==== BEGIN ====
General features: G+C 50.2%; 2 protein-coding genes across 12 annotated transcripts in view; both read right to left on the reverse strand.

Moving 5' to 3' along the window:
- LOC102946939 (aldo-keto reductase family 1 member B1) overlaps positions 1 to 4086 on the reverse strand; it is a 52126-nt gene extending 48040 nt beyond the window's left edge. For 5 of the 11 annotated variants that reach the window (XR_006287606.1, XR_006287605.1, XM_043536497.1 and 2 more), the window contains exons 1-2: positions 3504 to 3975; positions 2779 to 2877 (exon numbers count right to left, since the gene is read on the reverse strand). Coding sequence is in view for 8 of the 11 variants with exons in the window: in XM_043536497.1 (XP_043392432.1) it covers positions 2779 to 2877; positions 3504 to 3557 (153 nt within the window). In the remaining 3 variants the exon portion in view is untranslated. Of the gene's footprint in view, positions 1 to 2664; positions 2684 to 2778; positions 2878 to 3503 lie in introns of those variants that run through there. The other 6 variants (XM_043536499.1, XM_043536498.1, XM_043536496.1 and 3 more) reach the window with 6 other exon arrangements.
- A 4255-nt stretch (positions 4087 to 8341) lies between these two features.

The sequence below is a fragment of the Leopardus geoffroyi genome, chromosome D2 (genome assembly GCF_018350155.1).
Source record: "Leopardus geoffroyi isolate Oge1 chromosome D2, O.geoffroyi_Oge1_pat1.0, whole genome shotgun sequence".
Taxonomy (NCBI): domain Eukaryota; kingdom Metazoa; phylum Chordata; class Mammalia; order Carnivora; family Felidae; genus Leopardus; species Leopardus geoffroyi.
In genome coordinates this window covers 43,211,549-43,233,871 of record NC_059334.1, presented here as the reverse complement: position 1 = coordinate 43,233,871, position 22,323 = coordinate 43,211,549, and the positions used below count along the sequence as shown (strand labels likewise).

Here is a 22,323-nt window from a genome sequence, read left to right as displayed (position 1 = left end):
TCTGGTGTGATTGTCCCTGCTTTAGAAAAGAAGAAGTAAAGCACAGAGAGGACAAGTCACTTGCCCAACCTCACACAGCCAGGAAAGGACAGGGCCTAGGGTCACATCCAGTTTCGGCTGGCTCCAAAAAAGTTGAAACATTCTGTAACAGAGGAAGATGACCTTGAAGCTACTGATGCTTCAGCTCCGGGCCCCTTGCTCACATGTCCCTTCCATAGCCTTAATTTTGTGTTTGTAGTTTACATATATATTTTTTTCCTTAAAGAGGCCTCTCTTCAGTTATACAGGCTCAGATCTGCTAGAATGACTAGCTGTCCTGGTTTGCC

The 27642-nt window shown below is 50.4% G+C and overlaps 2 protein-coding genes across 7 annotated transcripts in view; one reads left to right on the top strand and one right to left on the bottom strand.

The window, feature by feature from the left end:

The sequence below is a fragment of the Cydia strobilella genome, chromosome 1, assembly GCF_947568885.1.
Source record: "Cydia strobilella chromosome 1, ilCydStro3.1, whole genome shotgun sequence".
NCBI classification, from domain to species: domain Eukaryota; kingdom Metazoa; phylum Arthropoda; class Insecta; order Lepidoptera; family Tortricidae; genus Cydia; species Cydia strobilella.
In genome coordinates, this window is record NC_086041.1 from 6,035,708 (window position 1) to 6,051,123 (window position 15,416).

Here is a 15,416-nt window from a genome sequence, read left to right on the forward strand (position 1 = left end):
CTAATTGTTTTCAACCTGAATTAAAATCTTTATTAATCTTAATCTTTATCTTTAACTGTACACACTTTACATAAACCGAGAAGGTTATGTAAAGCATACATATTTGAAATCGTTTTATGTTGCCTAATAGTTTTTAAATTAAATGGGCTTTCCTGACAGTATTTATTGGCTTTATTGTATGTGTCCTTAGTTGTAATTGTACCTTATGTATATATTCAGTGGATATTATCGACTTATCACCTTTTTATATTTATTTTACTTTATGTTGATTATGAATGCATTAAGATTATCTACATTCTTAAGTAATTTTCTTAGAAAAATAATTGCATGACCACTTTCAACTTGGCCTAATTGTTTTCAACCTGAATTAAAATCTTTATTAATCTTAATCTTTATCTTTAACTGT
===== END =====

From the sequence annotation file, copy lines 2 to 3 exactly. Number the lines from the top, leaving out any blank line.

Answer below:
Moving 5' to 3' along the window:
- LOC102946939 (aldo-keto reductase family 1 member B1) overlaps positions 1 to 4086 on the reverse strand; it is a 52126-nt gene extending 48040 nt beyond the window's left edge. For 5 of the 11 annotated variants that reach the window (XR_006287606.1, XR_006287605.1, XM_043536497.1 and 2 more), the window contains exons 1-2: positions 3504 to 3975; positions 2779 to 2877 (exon numbers count right to left, since the gene is read on the reverse strand). Coding sequence is in view for 8 of the 11 variants with exons in the window: in XM_043536497.1 (XP_043392432.1) it covers positions 2779 to 2877; positions 3504 to 3557 (153 nt within the window). In the remaining 3 variants the exon portion in view is untranslated. Of the gene's footprint in view, positions 1 to 2664; positions 2684 to 2778; positions 2878 to 3503 lie in introns of those variants that run through there. The other 6 variants (XM_043536499.1, XM_043536498.1, XM_043536496.1 and 3 more) reach the window with 6 other exon arrangements.